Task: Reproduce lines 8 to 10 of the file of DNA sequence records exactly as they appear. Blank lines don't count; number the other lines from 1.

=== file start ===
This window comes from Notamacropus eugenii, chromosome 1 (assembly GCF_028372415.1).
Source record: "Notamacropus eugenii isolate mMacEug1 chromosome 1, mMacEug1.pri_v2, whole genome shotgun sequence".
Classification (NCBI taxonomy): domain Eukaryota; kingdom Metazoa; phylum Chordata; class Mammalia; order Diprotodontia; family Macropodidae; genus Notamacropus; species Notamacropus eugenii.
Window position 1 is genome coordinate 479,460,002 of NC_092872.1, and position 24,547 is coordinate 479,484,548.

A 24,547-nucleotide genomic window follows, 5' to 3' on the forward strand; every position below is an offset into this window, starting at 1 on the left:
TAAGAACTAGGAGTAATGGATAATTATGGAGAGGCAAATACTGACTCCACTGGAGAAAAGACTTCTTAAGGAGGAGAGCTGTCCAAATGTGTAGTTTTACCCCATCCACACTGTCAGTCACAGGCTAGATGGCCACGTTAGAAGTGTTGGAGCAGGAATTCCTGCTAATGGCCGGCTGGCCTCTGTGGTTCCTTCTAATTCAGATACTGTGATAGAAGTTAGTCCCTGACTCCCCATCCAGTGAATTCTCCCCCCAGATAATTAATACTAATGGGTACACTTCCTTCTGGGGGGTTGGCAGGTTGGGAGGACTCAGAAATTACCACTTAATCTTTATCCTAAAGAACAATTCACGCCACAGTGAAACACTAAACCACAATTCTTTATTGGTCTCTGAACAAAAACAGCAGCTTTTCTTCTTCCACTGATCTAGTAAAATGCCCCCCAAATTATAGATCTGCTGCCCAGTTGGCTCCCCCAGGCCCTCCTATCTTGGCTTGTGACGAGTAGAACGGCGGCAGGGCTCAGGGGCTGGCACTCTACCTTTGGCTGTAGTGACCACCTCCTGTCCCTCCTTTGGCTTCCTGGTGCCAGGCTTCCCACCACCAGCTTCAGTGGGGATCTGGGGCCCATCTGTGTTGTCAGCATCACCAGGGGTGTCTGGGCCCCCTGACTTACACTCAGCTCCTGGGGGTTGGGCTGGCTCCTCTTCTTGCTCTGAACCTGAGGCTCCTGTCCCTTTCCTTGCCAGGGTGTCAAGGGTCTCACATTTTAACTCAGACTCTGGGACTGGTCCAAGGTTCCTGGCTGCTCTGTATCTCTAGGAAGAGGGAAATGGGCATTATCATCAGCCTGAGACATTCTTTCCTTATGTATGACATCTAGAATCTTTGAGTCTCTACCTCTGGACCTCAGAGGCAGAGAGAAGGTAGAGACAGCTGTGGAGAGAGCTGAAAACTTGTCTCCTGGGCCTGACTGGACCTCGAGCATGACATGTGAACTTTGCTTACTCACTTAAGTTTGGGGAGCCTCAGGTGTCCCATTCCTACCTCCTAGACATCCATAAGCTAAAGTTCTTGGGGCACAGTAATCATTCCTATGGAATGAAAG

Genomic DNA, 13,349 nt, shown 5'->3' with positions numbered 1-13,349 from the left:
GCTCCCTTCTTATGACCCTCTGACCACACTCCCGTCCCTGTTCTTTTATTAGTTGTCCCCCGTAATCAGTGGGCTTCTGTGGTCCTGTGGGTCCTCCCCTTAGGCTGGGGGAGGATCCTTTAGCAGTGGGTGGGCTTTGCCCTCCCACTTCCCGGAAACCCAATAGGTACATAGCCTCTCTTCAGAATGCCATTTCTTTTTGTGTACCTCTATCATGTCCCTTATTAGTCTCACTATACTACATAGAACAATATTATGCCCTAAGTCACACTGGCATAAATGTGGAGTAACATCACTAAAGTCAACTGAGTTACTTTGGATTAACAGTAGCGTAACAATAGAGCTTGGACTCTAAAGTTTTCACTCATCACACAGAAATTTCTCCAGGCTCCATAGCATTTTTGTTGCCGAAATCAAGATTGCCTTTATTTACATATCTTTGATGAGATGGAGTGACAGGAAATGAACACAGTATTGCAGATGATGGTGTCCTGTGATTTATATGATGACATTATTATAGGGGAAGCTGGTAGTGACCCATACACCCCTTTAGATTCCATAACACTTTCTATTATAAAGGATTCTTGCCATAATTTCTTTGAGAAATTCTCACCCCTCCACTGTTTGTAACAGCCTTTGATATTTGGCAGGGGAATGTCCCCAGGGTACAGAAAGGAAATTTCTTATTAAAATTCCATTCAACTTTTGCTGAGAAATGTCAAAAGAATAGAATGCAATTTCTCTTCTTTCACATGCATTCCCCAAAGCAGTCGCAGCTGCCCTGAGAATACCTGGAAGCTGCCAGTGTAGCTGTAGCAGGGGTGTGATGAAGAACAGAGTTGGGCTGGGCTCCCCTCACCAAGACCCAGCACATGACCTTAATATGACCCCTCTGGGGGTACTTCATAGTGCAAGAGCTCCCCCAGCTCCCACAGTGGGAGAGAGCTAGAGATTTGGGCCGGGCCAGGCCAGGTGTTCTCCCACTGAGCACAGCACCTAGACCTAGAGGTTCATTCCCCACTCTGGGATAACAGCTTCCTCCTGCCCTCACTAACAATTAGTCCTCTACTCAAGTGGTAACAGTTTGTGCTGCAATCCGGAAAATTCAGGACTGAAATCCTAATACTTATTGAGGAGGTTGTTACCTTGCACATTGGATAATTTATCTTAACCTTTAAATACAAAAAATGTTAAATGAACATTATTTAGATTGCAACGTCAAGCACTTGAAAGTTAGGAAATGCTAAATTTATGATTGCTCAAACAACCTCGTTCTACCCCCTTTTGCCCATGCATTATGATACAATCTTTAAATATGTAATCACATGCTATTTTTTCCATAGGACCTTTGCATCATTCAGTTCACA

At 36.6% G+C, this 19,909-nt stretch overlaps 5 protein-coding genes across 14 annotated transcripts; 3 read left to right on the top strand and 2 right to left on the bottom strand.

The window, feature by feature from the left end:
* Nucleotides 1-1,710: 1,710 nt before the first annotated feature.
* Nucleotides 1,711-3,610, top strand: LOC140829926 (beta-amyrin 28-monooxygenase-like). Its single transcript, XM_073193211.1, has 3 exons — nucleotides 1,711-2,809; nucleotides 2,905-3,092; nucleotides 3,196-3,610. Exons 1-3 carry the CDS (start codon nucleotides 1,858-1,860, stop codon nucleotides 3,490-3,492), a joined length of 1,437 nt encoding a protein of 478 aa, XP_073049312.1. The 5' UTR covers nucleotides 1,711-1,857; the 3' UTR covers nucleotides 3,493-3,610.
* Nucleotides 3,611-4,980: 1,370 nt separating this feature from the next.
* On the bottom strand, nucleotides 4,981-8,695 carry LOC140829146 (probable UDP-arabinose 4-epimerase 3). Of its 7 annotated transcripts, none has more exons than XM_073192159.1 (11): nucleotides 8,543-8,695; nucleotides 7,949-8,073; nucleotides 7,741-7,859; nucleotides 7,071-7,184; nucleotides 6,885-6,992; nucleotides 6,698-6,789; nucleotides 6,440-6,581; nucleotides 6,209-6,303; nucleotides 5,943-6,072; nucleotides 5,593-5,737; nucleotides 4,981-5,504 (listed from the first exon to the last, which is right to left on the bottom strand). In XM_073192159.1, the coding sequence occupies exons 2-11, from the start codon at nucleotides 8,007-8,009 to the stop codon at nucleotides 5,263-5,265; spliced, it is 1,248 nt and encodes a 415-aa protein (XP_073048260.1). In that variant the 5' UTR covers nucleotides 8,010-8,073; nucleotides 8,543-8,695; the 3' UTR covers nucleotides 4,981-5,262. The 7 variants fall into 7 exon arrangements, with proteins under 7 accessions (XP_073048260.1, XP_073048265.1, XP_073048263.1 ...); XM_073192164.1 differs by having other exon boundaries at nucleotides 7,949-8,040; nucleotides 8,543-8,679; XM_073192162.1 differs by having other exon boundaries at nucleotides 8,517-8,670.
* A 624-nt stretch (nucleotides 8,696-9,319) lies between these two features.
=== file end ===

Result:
GCTCCCTTCTTATGACCCTCTGACCACACTCCCGTCCCTGTTCTTTTATTAGTTGTCCCCCGTAATCAGTGGGCTTCTGTGGTCCTGTGGGTCCTCCCCTTAGGCTGGGGGAGGATCCTTTAGCAGTGGGTGGGCTTTGCCCTCCCACTTCCCGGAAACCCAATAGGTACATAGCCTCTCTTCAGAATGCCATTTCTTTTTGTGTACCTCTATCATGTCCCTTATTAGTCTCACTATACTACATAGAACAATATTATGCCCTAAGTCACACTGGCATAAATGTGGAGTAACATCACTAAAGTCAACTGAGTTACTTTGGATTAACAGTAGCGTAACAATAGAGCTTGGACTCTAAAGTTTTCACTCATCACACAGAAATTTCTCCAGGCTCCATAGCATTTTTGTTGCCGAAATCAAGATTGCCTTTATTTACATATCTTTGATGAGATGGAGTGACAGGAAATGAACACAGTATTGCAGATGATGGTGTCCTGTGATTTATATGATGACATTATTATAGGGGAAGCTGGTAGTGACCCATACACCCCTTTAGATTCCATAACACTTTCTATTATAAAGGATTCTTGCCATAATTTCTTTGAGAAATTCTCACCCCTCCACTGTTTGTAACAGCCTTTGATATTTGGCAGGGGAATGTCCCCAGGGTACAGAAAGGAAATTTCTTATTAAAATTCCATTCAACTTTTGCTGAGAAATGTCAAAAGAATAGAATGCAATTTCTCTTCTTTCACATGCATTCCCCAAAGCAGTCGCAGCTGCCCTGAGAATACCTGGAAGCTGCCAGTGTAGCTGTAGCAGGGGTGTGATGAAGAACAGAGTTGGGCTGGGCTCCCCTCACCAAGACCCAGCACATGACCTTAATATGACCCCTCTGGGGGTACTTCATAGTGCAAGAGCTCCCCCAGCTCCCACAGTGGGAGAGAGCTAGAGATTTGGGCCGGGCCAGGCCAGGTGTTCTCCCACTGAGCACAGCACCTAGACCTAGAGGTTCATTCCCCACTCTGGGATAACAGCTTCCTCCTGCCCTCACTAACAATTAGTCCTCTACTCAAGTGGTAACAGTTTGTGCTGCAATCCGGAAAATTCAGGACTGAAATCCTAATACTTATTGAGGAGGTTGTTACCTTGCACATTGGATAATTTATCTTAACCTTTAAATACAAAAAATGTTAAATGAACATTATTTAGATTGCAACGTCAAGCACTTGAAAGTTAGGAAATGCTAAATTTATGATTGCTCAAACAACCTCGTTCTACCCCCTTTTGCCCATGCATTATGATACAATCTTTAAATATGTAATCACATGCTATTTTTTCCATAGGACCTTTGCATCATTCAGTTCACA

At 36.6% G+C, this 19,909-nt stretch overlaps 5 protein-coding genes across 14 annotated transcripts; 3 read left to right on the top strand and 2 right to left on the bottom strand.

The window, feature by feature from the left end: